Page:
Request a high resolution copy

Diary entry by Gertrude Bell

Reference code
Bell, Gertrude Margaret Lowthian
Creation Date
Extent and medium
1 entry, paper
Hardegg, Julius Löytved-

37.8746429, 32.4931554

Mon. [8 May 1905] Went out about 10 with Fattuh and saw a most
lovely ruined Seljuk Mosque, Inje Jami, with a most exquisite door,
near the citadel. So on over the citadel, on the other side of which I
photographed a Seljuk lion in a garden (it probably comes from the
tower which is still standing) and into the Kara Tai where Jelal ed Din
Konyayi(?) (Konawi) is buried. It has lovely faience in the dome.
There are lots of queer tombs here, with stone walls and pointed brick
roofs on top of which storks build. Lunched with the Loytveds and met
Husne Bey, the exile who studied in Germany a very pleasant man.
He talked of Turkish govt in abusive strains, we tried to persuade him
that there were worse. After lunch the Loytveds and I went to the
Tekkiya, the Turbe with the blue dome in which Jelal ed din Rumi is
buried. A charming place, like all Tekkiyas, with a garden and stocks
and pansies blooming in it, a general air of peace. [Arabic
characters] written everywhere. We saw the two dancing halls and
the tomb with lovely Persian work round it, inlay and painting in soft
rich colours. All the Chelebis lie buried round each with his tall hat
over his grave. They are his descendants. The present Chelabi is ill
so I did not see him. They preserve a carpet on which Jelal ed Din
Rumi is said to have prayed but they wd not show it to me. Kites. I
saw a beautiful Indian in the street and talked to him. He came from
Lahore. I found a Dervish from Alexandria with whom I had some
pleasant talk. So to the carpet bazaar where I bought some killims
that Fattuh considered too dear and I afterwards sent them back. So
to the Vali, Faik Pasha, a pleasant man. He introduced me to his wife,
a charming Circassian in a stamped velvet gown[?]. Back to tea with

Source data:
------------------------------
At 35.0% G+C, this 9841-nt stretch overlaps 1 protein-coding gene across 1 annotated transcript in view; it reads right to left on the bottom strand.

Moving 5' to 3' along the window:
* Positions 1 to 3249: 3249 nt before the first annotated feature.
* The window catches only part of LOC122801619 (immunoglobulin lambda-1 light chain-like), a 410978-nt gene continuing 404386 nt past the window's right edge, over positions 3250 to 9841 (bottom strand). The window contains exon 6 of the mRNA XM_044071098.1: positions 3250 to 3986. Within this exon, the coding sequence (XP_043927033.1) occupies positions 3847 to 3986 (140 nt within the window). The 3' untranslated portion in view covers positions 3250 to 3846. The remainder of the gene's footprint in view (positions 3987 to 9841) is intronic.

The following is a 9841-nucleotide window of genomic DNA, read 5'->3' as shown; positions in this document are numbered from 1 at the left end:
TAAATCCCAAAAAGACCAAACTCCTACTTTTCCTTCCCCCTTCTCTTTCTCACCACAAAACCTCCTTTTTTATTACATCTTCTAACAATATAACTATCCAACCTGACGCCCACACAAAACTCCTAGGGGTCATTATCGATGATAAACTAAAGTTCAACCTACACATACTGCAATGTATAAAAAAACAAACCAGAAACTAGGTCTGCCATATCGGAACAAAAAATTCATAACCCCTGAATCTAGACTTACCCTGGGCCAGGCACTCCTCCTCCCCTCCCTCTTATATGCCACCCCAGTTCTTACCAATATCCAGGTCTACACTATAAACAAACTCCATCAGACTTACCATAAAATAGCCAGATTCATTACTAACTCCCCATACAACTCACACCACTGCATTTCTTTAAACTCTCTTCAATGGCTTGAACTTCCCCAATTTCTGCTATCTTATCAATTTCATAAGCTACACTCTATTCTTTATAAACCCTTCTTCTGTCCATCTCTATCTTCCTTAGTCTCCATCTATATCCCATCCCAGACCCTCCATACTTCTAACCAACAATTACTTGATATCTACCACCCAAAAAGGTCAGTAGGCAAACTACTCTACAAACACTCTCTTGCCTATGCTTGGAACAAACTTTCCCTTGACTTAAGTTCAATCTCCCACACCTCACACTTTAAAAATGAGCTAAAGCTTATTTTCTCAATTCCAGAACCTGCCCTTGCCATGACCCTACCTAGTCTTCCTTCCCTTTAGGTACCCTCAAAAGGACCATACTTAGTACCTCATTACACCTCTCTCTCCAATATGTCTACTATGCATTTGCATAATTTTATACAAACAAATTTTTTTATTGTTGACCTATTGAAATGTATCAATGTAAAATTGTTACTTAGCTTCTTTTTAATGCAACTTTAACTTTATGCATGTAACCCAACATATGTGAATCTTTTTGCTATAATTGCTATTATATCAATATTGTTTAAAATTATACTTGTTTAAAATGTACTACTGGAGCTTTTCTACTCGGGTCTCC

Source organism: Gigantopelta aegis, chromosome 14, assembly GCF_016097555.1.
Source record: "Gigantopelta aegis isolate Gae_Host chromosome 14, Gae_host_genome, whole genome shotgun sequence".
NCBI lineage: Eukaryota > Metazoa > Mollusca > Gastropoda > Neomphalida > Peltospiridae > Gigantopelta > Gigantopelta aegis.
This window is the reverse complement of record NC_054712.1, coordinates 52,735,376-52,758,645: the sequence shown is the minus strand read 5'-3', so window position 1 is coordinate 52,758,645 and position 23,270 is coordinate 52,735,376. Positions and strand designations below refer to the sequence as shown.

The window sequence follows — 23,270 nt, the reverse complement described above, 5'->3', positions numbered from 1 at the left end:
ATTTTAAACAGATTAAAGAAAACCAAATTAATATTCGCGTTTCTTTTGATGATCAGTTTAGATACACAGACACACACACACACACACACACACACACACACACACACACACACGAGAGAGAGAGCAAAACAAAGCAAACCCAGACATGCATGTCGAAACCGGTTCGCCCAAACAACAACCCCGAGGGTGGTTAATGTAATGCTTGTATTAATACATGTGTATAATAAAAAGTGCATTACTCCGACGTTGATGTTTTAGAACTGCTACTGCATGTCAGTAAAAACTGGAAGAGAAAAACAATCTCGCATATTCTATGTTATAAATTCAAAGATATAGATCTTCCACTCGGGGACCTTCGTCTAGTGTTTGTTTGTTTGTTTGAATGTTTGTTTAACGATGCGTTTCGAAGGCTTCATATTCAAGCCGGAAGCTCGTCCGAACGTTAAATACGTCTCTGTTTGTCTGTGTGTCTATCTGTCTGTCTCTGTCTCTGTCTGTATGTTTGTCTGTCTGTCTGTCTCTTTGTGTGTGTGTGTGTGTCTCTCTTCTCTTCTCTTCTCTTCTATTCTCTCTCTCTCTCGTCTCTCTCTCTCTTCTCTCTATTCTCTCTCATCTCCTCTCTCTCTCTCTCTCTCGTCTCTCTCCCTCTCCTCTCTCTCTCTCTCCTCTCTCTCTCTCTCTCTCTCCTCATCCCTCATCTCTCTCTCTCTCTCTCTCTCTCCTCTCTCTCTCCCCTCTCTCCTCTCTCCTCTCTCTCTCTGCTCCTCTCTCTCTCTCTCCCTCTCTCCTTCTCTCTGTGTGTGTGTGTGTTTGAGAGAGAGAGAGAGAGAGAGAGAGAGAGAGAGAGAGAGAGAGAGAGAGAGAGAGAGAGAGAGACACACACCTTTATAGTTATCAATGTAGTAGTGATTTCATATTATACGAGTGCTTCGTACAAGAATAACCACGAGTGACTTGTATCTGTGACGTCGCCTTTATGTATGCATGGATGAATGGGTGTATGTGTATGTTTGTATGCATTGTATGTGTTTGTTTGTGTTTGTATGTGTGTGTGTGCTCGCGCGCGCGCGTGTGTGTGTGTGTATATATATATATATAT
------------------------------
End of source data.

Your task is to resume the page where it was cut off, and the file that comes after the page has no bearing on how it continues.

the Loytveds where I saw his professor who talked Arabic with me.
So home to settle plans and pay off Faris, thank Heaven! At dinner I
talked to a German who is agent for an English firm and is busy
selling threshing machines. He is displacing an American firm who
got the contract and sent machines which would not work here. The
corn in this high country is so dry and hard that it needs a special
machine. Also the machine has to made the straw into tibu. He is
supported by Ferid Pasha, the Grand Vizier who was formerly Gov.
here and who did a great deal for the place, brought the water, made
the road to the station. But the officials have had bakhshish from the
Americans (who have spent about £5000) and refuse to move. A
commission was appointed to look into the machines and reported
that his worked and the Americans' didn't. Last year there was a
bumper harvest and he brought his machine down here and worked it
for nothing, or next to nothing as an advertisement. He gets special
rates on the French railway as he is opening up the country, but not
from the German. Last year the German railway cd not carry all the
corn and were still busy carrying last year's crop this spring. The
camel competition they cannot as yet hope to get the better of, at any
rate over small distances. The corn goes a great deal to Mersina
[Mersin (IÁel)], by rail to Eregli [(Cybistra Heraclea)] and so by camel.

IIIF Manifest